Once down on the Matanzas River, you board your pontoon ferry across the water to Fort Matanzas. Our park ranger told us to watch for pelicans, fish, manatees, dolphins and more. We were wishing for manatees… but settled for bombarding pelicans, which were super cool. We crossed, docked and then headed up the ramp onto Anastasia Island and onto Fort Matanzas.
While you’re welcome to do a bit of walking around the fort, you can’t go too far. And remember the National Park rule: NO MEADOW STOMPING. The reason you’re there is the Fort though, so you need to head up the stairs.
Note: This is not a wheelchair accessible activity. If you can’t do the two stairs at the first dock, you can’t do the ferry or the fort. We did the boat and Fort with a stroller… but then we take strollers hiking and are weird like that.
You’ll find that once you’re at the top of Fort Matanzas, the view is amazing: looking down river towards the Atlantic Ocean and north towards St Augustine. Pelicans and osprey are flying everywhere. It’s so quiet, except for the occasional truck cruising down the highway a mile away. Since you cannot see the highway, the view is pretty much what those original Spanish Solders saw 300 years ago.
On the first level, the park ranger will share the history of Fort Matanzas, a bit about the construction and how it came to be what it is today. It’s one of the better ranger talks we’ve attended. Once you’ve learned a little something, you can explore.
Note: Fort Matanzas isn’t huge like the Castillo de San Marcos to the north. While it’s nice to sit and enjoy the view, exploring the actual structure doesn’t take more than 20 minutes.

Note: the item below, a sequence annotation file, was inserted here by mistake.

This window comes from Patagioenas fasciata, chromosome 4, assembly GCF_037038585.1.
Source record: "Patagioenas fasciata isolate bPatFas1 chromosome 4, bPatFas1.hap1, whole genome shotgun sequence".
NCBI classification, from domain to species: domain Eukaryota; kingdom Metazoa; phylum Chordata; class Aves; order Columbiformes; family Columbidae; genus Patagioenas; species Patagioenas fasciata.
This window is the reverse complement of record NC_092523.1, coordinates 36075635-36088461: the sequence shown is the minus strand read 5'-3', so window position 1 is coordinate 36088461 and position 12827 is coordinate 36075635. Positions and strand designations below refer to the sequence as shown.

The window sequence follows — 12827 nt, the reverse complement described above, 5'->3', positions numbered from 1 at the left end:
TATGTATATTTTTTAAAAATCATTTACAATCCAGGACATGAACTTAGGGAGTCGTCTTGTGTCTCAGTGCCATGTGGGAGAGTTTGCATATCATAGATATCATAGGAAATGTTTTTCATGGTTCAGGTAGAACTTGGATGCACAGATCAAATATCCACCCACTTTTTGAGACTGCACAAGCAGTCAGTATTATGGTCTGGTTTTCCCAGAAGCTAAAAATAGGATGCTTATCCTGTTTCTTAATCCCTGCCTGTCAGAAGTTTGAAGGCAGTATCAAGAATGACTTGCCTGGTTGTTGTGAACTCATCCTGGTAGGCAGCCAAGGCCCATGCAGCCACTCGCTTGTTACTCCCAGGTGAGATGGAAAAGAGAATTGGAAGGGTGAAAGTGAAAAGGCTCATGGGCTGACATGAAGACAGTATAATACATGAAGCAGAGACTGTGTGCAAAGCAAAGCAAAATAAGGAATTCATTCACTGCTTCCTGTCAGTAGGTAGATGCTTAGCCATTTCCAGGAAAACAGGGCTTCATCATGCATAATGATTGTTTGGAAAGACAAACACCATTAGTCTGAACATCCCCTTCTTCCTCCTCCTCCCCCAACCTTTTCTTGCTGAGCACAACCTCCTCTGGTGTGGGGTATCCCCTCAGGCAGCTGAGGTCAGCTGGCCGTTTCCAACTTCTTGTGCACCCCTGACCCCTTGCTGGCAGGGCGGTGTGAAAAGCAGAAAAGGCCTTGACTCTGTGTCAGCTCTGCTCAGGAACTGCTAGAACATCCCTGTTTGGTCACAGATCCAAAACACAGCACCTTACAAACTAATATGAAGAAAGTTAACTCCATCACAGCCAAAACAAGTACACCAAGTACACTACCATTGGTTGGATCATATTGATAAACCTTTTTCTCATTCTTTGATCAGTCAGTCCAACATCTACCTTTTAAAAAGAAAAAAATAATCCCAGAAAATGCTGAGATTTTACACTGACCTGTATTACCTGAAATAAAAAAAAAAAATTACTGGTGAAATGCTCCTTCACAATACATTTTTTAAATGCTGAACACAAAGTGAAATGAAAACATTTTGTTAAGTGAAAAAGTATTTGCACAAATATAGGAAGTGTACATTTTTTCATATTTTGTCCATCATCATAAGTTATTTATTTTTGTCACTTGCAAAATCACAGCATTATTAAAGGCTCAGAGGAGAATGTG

There are three levels you can explore: the first (above) has cannons and a lookout with the soldiers’ quarters , the second is the officers’ quarters with a nice view, and the top of the tower is only accessible by ladder. As an adult, the ladder was a bit creepy, but our oldest made it just fine…with hands-on support both up and down. The Spanish flag still flies, but that’s just for show.
Tip: if you’ve got the strength to climb the ladder, do it. The rungs are farther apart than you’d expect, so know that you need to be pretty dexterous with your feet/legs to make it to the top. Once you’re up there, the view is striking and totally worth the climb.
We really enjoyed just hanging out at Fort Matanzas. It was great for allowing a baby to roam in safety and for a big kid to get imaginative and explore. We grown-ups enjoyed the history, the scenery and the people we met. Oh yeah, since everybody rides the boat together and you can’t come and go all willy-nilly, you make friends.
Fun story: we met some wonderful folks who were actually moored just off the fort. It’s a pity we had plans later, as they invited us aboard to just relax and enjoy the Matanzas River. Maybe they’ll be moored there next time too… This is indicative of the great people you’ll meet at off-the-beaten-path sites like this.
Over all, Fort Matanzas is a wonderful afternoon adventure. Allow up to two hours to do the boat ride and exploring the Fort. There is a half mile nature trail too that we skipped due to the mosquitos, but who knows, maybe next time there won’t be flocks of skeeters everywhere. We will go back to Fort Matanzas if we have friends or family with us for the first time or when the boys are older, but it’s not an “I can’t wait to go back and do it again” sort of thing. It’s definitely worth the time and the drive, so go!!
Rob Taylor is the founder of 2TravelDads, the original LGBT Family Travel blog. Focusing on ecotourism and education, 2TravelDads inspires LGBT families (and traditional families also) to go beyond their usual getaways and use travel to learn about and be part of a bigger world. “Traveling the globe and giving the kids a broad worldview.”